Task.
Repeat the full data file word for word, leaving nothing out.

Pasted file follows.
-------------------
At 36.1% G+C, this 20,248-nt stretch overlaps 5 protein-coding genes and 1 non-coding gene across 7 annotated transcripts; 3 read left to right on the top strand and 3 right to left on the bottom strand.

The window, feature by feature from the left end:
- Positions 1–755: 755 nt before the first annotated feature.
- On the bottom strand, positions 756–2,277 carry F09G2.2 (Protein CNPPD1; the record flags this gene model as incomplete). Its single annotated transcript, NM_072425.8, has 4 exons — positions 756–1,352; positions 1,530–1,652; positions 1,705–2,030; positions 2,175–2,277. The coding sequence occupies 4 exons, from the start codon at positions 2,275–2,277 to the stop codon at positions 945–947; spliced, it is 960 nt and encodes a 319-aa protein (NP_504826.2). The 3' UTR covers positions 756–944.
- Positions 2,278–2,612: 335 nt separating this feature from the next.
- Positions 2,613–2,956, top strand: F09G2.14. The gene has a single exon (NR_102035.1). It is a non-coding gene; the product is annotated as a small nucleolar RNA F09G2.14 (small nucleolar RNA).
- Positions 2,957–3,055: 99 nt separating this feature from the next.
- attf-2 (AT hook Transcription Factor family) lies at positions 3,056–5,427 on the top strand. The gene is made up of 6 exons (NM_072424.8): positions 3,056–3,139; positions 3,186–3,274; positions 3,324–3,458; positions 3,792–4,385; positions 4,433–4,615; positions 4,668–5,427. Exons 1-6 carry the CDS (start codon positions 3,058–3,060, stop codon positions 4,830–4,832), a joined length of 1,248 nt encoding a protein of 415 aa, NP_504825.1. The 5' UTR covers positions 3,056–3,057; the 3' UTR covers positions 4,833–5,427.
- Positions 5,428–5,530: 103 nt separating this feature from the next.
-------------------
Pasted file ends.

At 36.1% G+C, this 20,248-nt stretch overlaps 5 protein-coding genes and 1 non-coding gene across 7 annotated transcripts; 3 read left to right on the top strand and 3 right to left on the bottom strand.

The window, feature by feature from the left end:
- Positions 1–755: 755 nt before the first annotated feature.
- On the bottom strand, positions 756–2,277 carry F09G2.2 (Protein CNPPD1; the record flags this gene model as incomplete). Its single annotated transcript, NM_072425.8, has 4 exons — positions 756–1,352; positions 1,530–1,652; positions 1,705–2,030; positions 2,175–2,277. The coding sequence occupies 4 exons, from the start codon at positions 2,275–2,277 to the stop codon at positions 945–947; spliced, it is 960 nt and encodes a 319-aa protein (NP_504826.2). The 3' UTR covers positions 756–944.
- Positions 2,278–2,612: 335 nt separating this feature from the next.
- Positions 2,613–2,956, top strand: F09G2.14. The gene has a single exon (NR_102035.1). It is a non-coding gene; the product is annotated as a small nucleolar RNA F09G2.14 (small nucleolar RNA).
- Positions 2,957–3,055: 99 nt separating this feature from the next.
- attf-2 (AT hook Transcription Factor family) lies at positions 3,056–5,427 on the top strand. The gene is made up of 6 exons (NM_072424.8): positions 3,056–3,139; positions 3,186–3,274; positions 3,324–3,458; positions 3,792–4,385; positions 4,433–4,615; positions 4,668–5,427. Exons 1-6 carry the CDS (start codon positions 3,058–3,060, stop codon positions 4,830–4,832), a joined length of 1,248 nt encoding a protein of 415 aa, NP_504825.1. The 5' UTR covers positions 3,056–3,057; the 3' UTR covers positions 4,833–5,427.
- Positions 5,428–5,530: 103 nt separating this feature from the next.